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Cancer. 2004 Jun 1;100(11):2281-91.

The role of Fas ligand and transforming growth factor beta in tumor progression: molecular mechanisms of immune privilege via Fas-mediated apoptosis and potential targets for cancer therapy.

Author information

1
Department of Surgical Oncology, Research Institute for Radiation Biology and Medicine, Hiroshima University, Hiroshima, Japan. rkim@hiroshima-u.ac.jp

Abstract

Despite the fact that expression of Fas ligand (FasL) in cytotoxic T lymphocytes (CTLs) and in natural killer (NK) cells plays an important role in Fas-mediated tumor killing, During tumor progression FasL-expressing tumor cells are involved in counterattacking to kill tumor-infiltrating lymphocytes (TILs). Soluble FasL levels also increase with tumor progression in solid tumors, and this increase inhibits Fas-mediated tumor killing by CTLs and NK cells. The increased expression of FasL in tumor cells is associated with decreased expression of Fas; and the promoter region of the FASL gene is regulated by transcription factors, such as neuronal factor kappaB (NF-kappaB) and AP-1, in the tumor microenvironment. Although the ratio of FasL expression to Fas expression in tumor cells is not strongly related to the induction of apoptosis in TILs, increased expression of FasL is associated with decreased Fas levels in tumor cells that can escape immune surveillance and facilitate tumor progression and metastasis. Transforming growth factor beta (TGF-beta) is a potent growth inhibitor and has tumor-suppressing activity in the early phases of carcinogenesis. During subsequent tumor progression, the increased secretion of TGF-beta by both tumor cells and, in a paracrine fashion, stromal cells, is involved in the enhancement of tumor invasion and metastasis accompanied by immunosuppression. Herein, the authors review the clinical significance of FasL and TGF-beta expression patterns as features of immune privilege accompanying tumor progression in the tumor microenvironment. Potential strategies for identifying which molecules can serve as targets for effective antitumor therapy also are discussed.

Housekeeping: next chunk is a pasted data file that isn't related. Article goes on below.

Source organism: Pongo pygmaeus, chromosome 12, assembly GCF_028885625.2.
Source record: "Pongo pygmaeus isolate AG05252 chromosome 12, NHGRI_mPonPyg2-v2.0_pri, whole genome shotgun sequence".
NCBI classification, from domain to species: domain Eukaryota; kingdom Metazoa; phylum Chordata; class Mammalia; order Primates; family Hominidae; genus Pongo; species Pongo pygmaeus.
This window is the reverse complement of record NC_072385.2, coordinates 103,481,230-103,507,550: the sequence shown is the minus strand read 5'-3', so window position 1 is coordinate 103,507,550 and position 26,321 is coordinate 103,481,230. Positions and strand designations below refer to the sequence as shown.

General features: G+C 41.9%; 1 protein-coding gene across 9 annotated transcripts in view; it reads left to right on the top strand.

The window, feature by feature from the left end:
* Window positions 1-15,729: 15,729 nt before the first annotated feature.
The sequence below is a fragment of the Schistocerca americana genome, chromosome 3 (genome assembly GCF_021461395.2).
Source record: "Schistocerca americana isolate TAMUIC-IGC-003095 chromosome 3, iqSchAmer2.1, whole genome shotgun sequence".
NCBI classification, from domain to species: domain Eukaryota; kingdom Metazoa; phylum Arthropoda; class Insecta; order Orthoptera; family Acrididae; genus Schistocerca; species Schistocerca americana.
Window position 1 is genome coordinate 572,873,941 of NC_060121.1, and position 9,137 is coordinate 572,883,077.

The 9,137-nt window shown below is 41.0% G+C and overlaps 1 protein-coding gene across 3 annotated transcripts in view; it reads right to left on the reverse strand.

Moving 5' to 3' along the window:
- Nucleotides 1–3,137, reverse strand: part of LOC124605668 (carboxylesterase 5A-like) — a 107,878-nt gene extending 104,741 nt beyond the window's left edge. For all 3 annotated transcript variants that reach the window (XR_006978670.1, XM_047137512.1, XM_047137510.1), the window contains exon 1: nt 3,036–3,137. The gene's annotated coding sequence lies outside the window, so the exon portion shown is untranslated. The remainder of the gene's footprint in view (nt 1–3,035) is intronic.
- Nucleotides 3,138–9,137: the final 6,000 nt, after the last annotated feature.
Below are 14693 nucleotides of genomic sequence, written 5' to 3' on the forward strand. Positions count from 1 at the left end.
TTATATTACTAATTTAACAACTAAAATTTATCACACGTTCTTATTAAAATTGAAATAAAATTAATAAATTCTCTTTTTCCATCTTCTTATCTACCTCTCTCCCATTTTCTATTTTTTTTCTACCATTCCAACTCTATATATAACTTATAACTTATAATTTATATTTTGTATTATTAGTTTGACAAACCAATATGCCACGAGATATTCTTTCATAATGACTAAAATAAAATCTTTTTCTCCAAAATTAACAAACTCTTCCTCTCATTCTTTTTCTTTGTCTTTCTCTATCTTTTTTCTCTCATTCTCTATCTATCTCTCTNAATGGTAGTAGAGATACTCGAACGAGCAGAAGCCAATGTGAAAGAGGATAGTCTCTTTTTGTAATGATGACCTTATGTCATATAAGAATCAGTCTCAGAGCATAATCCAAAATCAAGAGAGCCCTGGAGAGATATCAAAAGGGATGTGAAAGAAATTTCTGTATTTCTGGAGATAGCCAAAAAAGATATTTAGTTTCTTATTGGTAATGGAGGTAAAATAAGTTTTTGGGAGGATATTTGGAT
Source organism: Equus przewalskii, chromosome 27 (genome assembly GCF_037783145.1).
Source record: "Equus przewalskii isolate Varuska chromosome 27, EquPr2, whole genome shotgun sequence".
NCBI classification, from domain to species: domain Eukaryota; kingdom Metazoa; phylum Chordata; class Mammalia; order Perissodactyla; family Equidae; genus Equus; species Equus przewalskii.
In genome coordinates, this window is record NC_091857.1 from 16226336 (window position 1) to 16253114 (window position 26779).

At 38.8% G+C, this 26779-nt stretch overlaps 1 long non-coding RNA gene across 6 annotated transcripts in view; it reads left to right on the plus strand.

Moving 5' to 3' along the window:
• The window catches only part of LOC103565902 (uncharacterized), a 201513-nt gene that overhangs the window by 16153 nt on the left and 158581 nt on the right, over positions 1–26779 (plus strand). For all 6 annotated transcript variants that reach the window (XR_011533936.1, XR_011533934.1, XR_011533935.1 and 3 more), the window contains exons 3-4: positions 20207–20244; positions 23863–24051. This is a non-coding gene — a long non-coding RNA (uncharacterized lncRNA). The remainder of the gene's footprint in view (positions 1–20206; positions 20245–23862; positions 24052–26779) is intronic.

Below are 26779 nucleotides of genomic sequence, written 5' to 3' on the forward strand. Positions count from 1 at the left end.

PMID:
15160330
DOI:
10.1002/cncr.20270
[Indexed for MEDLINE]
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